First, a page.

In order to gain more insight into the Japan flood forecast pipeline and its “behind-the-scenes” story, we had an interview with Dr. Yi Liu, a data scientist of the flood team here at One Concern who has been playing an important role in our model development and testing.
Q: Can you briefly introduce yourself and your background?
A: My background is in local and large scale coastal modeling and coastal hazard assessment under a changing climate. I got my Ph.D. in civil engineering at Virginia Tech, where I focused on developing a fast and reliable storm surge forecast model and investigating how the FEMA flood insurance maps can be impacted by sea level rise. After graduating I was selected for the J. Philip Keillor Wisconsin Coastal Management-Sea Grant Fellowship to update the Coastal Processes Manual, a Wisconsin Sea Grant publication widely used as guidance by coastal engineers and planners in the Great Lakes area. Before joining One Concern, I also had experience in multiple projects related to living shorelines, marsh restoration and climate change during my employment with Environmental Science Associates, an engineering consulting firm.
Q: What is your role and responsibility in the Japan flood pipeline?
A: My main contributions are in the coastal and inundation components. For example, I’ve been leading the research and technical approach of setting up coastal flood alert mechanisms and incorporating coastal levees in the inundation model. I also share responsibilities with team members on coastal and inundation model validation, technical reports preparation etc.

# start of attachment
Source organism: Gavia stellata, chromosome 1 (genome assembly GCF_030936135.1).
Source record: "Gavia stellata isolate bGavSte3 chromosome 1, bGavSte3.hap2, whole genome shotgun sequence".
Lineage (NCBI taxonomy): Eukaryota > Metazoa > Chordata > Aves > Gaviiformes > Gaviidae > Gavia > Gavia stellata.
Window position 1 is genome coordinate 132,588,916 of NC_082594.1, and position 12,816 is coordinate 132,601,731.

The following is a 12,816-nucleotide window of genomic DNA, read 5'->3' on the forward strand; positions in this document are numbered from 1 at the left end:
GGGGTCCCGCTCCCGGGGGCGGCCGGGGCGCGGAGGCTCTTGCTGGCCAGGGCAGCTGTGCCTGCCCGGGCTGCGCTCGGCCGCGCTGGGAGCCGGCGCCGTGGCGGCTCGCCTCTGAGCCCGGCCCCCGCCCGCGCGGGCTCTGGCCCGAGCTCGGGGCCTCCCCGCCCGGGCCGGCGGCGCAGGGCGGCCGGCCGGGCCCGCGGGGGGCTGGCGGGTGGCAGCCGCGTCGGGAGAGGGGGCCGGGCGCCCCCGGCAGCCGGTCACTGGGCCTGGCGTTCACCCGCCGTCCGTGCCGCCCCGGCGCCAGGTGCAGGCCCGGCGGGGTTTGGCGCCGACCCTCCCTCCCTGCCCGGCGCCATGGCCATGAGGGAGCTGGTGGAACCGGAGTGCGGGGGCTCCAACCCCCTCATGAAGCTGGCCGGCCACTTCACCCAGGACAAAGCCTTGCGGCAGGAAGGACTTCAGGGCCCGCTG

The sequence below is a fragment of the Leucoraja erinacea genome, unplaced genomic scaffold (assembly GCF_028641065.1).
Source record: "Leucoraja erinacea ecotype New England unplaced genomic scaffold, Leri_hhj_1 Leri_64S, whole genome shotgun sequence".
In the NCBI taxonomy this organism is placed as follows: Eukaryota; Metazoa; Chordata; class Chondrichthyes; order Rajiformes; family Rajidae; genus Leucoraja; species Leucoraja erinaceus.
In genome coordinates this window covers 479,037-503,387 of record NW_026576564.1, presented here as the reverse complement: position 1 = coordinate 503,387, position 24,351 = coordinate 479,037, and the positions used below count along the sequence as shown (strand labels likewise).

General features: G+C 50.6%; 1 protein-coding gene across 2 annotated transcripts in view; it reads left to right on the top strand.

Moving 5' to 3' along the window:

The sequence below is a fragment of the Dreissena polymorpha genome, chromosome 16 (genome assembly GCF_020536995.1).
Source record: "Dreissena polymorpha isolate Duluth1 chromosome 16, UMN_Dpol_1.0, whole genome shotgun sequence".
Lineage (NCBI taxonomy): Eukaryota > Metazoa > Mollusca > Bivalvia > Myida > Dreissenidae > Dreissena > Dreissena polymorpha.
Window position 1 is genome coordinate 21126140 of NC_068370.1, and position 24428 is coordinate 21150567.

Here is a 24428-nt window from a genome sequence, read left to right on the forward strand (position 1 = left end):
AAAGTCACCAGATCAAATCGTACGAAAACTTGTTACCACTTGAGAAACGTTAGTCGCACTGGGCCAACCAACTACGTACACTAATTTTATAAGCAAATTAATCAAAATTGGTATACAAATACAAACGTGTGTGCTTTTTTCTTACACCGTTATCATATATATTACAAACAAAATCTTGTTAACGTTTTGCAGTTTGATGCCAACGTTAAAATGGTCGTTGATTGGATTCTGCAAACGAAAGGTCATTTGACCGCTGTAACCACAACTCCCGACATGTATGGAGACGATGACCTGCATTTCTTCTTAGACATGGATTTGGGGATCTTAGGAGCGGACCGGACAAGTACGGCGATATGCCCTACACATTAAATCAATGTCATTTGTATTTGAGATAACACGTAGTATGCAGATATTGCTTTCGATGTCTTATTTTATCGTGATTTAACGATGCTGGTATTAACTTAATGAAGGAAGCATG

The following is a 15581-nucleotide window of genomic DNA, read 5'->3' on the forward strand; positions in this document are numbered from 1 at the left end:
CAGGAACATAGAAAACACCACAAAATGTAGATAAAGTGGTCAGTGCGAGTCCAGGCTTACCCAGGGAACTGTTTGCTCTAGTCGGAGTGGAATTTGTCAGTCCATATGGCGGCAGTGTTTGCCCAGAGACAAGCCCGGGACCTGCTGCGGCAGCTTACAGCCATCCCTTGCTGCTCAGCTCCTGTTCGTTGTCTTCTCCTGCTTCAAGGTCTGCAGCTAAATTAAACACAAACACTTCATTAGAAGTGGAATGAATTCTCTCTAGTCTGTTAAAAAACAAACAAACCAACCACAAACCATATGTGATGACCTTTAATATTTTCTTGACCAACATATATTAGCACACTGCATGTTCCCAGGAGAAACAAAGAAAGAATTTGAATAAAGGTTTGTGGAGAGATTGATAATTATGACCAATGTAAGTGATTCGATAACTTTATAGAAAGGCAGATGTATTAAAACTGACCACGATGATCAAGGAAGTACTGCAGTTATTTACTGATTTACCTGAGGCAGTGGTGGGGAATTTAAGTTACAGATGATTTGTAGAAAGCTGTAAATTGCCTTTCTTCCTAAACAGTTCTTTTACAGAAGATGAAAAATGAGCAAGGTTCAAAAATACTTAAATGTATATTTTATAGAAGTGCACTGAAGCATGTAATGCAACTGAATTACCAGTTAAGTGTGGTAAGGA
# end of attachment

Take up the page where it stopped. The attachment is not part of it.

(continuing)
Q: Can you describe one challenge you faced and overcame for the product?
A: During model development, one major challenge the flood team faces is the representation of flood defense structures (e.g., levees) scalably with scarce data. We conducted extensive research, compared pros and cons of different methods, and developed a scalable and accurate way to represent riverine and coastal levees in the inundation model with machine learning techniques.
Q: Did you encounter any challenge specifically related to the large scale of the model, considering it covers Japan the whole nation?
A: Definitely. One specific challenge arises when trying to rapidly visualize the inundation model results, which have millions of data points at an hourly interval for several days. I developed a Jupyter notebook that can help us view gigabytes of data in seconds. It has been widely used by team members during inundation model calibration and validation.
Q: Have you been communicating these technical details with domain experts and the public?
A: Yes continuously. For example, we published the Typhoon Haishen validation and presented a poster on the Kumamoto City flood pipeline at the American Geophysical Union Fall Meeting of 2020. This year, myself and another colleague attended the NOAA SCHISM Workshop and Bootcamp with other world-wide top notch scientists to showcase our Japan flood pipeline.
Q: Any non-technical aspect that you found important during the product development process?
A: I found the collaboration between software engineers, data scientists and product essential for a successful product delivery. I have been volunteering for the Scrum Master role in an agile team consisting of both engineers and data scientists. Fortunately my previous interactions with stakeholders with different backgrounds in academia, industry, and government agencies are helpful during the coordination. Good communications across teams ensure we are aligned on product details.
Q: What do you envision down the road?
A: The Japanese live compound flood forecast pipeline is a great starting point for us to build a more resilient living environment with sustained enthusiasm and cutting edge technology. I am thrilled for the upcoming Japan nationwide deployment of the pipeline and future global development as well.